Definition & Etymology of “A Draught of Vintage”
- I. 1.a. The action, or an act, of drawing or pulling, esp. of a vehicle, plough, etc.; pull, traction. beast of draught: a horse or other animal used for drawing a cart, plough, etc. Also . rarely draft. (OED)
- Pronounced draft. A portion of liquid to be drunk, especially alcoholic. The act or an instance of drinking; a gulp or swallow. The act or process of drawing air, smoke, etc., into the lungs. (Dictionary.com)
- A fanciful name for a ‘company’ of butlers. Obs. – 1486 Bk. St. Albans Fvjb, A Draught of boteleris. (OED)1835 DICKENS Sk. Boz (1837) 2nd Ser. 39 A pot of the real draught stout. (OED)
- The yield of wine or grapes from a vineyard or district during one season. (Dictionary.com)
- b. poet. Wine, esp. of good or rare quality. 1820 KEATS To a Nightingale ii, O! for a draught of vintage, that hath been Cool’d a long age in the deep~delved earth. (OED)
About the website’s name: “A Draught of Vintage”
The origin of “a draught of vintage” is a quote from Keats’ Poem “Ode to a Nightengale.” I highly recommend this poem to you.
The speaker in “Ode to a Nightengale” addresses his monologue to (as the title indicates) a bird, a nightengale that “singest of summer in full-throated ease.” The speaker exclaims: “Oh for a draught of vintage! that hath been / Cool’d a long age in the deep-delvéd earth. He asks for a drink “That [he] might drink, and leave the world unseen.” But why leave the world? The speaker sees the nightengale in its purity and beauty and wants to follow it not only to escape the world “where men sit and hear each other groan,” but to follow the nightengale, that “light winged dryad of the trees,” to its eternal home, where Beauty and Love abide. “Thou wast not born for death, immortal Bird,” he exclaims.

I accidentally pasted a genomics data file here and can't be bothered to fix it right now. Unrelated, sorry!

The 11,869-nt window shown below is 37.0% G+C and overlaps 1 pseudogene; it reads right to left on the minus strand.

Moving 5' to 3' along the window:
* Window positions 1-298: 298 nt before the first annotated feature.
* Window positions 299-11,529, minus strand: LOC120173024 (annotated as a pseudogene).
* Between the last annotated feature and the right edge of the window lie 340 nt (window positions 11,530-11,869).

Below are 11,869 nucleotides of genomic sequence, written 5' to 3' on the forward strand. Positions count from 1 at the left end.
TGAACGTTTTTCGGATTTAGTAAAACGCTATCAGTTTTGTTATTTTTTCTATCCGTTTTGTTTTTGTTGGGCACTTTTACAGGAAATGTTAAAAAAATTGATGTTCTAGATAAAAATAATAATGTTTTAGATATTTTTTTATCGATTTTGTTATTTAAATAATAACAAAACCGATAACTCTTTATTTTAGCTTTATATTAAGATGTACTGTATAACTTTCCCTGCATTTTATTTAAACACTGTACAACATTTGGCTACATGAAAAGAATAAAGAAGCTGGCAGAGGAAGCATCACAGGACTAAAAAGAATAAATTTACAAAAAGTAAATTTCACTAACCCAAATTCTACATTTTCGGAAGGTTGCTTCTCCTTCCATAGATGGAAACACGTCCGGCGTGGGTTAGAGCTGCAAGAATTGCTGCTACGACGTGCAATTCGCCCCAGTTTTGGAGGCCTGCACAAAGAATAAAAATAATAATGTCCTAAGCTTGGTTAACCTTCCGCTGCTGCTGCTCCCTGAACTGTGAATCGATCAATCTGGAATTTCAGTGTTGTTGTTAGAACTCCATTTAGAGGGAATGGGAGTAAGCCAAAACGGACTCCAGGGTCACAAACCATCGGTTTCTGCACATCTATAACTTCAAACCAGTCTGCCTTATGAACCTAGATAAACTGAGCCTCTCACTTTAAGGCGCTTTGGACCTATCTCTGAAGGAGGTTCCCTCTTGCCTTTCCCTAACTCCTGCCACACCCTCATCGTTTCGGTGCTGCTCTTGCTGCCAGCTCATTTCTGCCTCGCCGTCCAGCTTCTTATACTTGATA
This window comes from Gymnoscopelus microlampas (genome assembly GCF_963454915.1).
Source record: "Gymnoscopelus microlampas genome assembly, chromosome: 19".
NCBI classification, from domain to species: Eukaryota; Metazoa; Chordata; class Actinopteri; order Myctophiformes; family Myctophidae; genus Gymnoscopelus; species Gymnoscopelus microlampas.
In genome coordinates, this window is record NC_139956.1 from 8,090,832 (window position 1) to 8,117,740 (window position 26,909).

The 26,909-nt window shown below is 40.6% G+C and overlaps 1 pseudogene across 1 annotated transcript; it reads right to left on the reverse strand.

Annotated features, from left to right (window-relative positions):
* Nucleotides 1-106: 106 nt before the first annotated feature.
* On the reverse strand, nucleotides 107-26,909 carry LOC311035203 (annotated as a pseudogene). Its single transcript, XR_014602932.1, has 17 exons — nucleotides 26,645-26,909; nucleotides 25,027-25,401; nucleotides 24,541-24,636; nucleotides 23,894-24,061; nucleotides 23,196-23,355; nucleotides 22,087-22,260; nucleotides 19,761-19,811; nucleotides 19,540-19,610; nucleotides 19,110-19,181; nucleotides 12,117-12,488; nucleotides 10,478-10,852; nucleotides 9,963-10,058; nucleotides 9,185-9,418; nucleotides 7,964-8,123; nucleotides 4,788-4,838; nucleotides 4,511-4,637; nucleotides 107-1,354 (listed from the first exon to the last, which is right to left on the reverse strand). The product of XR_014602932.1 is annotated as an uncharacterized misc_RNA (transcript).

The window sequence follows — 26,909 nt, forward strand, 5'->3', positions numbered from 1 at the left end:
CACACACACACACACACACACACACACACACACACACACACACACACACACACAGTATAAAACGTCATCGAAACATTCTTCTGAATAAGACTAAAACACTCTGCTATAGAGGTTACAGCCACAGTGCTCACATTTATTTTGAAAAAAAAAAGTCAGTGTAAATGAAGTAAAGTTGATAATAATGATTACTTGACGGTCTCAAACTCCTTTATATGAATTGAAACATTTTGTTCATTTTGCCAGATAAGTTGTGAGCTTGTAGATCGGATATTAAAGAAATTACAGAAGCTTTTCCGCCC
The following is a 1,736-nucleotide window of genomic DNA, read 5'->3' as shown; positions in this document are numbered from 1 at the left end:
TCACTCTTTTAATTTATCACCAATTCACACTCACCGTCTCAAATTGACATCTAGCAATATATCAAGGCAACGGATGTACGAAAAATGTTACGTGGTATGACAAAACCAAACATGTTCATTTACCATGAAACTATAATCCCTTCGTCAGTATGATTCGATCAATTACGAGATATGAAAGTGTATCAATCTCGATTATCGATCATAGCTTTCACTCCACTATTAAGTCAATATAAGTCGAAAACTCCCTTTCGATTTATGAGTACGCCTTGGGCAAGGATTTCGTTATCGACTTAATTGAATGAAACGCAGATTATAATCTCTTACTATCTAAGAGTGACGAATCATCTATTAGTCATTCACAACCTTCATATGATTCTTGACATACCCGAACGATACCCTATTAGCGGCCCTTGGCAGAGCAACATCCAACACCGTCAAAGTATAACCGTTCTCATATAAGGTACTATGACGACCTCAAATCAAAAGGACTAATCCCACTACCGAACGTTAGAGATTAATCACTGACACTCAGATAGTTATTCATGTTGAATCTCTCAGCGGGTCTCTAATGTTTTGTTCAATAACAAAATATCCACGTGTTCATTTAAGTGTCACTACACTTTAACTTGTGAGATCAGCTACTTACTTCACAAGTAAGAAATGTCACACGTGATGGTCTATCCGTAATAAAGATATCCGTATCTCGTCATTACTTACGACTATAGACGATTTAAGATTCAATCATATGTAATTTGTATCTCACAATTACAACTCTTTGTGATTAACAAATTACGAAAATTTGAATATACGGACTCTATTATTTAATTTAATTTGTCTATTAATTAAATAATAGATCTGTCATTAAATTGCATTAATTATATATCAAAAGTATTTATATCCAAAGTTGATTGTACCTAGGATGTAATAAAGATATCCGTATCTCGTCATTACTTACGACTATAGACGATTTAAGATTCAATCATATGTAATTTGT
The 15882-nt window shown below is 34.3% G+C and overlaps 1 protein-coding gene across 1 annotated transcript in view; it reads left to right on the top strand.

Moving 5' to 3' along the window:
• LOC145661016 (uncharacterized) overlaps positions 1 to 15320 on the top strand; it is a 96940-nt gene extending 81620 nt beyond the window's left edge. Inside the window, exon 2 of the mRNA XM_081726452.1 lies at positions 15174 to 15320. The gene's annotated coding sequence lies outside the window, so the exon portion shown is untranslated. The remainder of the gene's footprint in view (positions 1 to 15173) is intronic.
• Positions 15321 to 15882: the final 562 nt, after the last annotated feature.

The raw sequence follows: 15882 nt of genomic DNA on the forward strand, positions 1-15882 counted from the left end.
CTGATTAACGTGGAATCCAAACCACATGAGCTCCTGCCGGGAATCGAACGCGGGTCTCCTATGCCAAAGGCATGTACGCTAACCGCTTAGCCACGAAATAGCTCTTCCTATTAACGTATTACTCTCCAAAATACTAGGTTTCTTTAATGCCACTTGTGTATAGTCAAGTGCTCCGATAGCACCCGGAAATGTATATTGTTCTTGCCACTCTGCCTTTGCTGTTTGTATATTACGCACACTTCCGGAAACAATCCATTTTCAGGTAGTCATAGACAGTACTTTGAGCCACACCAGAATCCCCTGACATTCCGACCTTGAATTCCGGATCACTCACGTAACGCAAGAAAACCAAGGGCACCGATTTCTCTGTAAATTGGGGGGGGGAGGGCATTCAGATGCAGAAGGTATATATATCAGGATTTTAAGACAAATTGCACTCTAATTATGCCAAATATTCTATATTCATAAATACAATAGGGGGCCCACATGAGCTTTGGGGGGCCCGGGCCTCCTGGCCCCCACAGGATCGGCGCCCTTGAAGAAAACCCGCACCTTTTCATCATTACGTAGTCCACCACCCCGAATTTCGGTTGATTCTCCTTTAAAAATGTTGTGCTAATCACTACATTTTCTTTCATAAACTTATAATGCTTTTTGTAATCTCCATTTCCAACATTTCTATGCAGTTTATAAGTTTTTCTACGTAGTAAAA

This is the type of poem that cannot easily be un-packed in a paragraph or two. As the poem continues the speaker seems to change his attitude toward the bird, toward humanity, the world, and his own place within the world. He becomes aware of something, and perhaps this bird is not who he thinks it is. The poem forces us to exercise our reason rather than sink “lethewards,” but we must use our reason while holding the mystery of the poetic and the nightingale in our minds.
Now Fly! fly “on the viewless wings of Poesy!”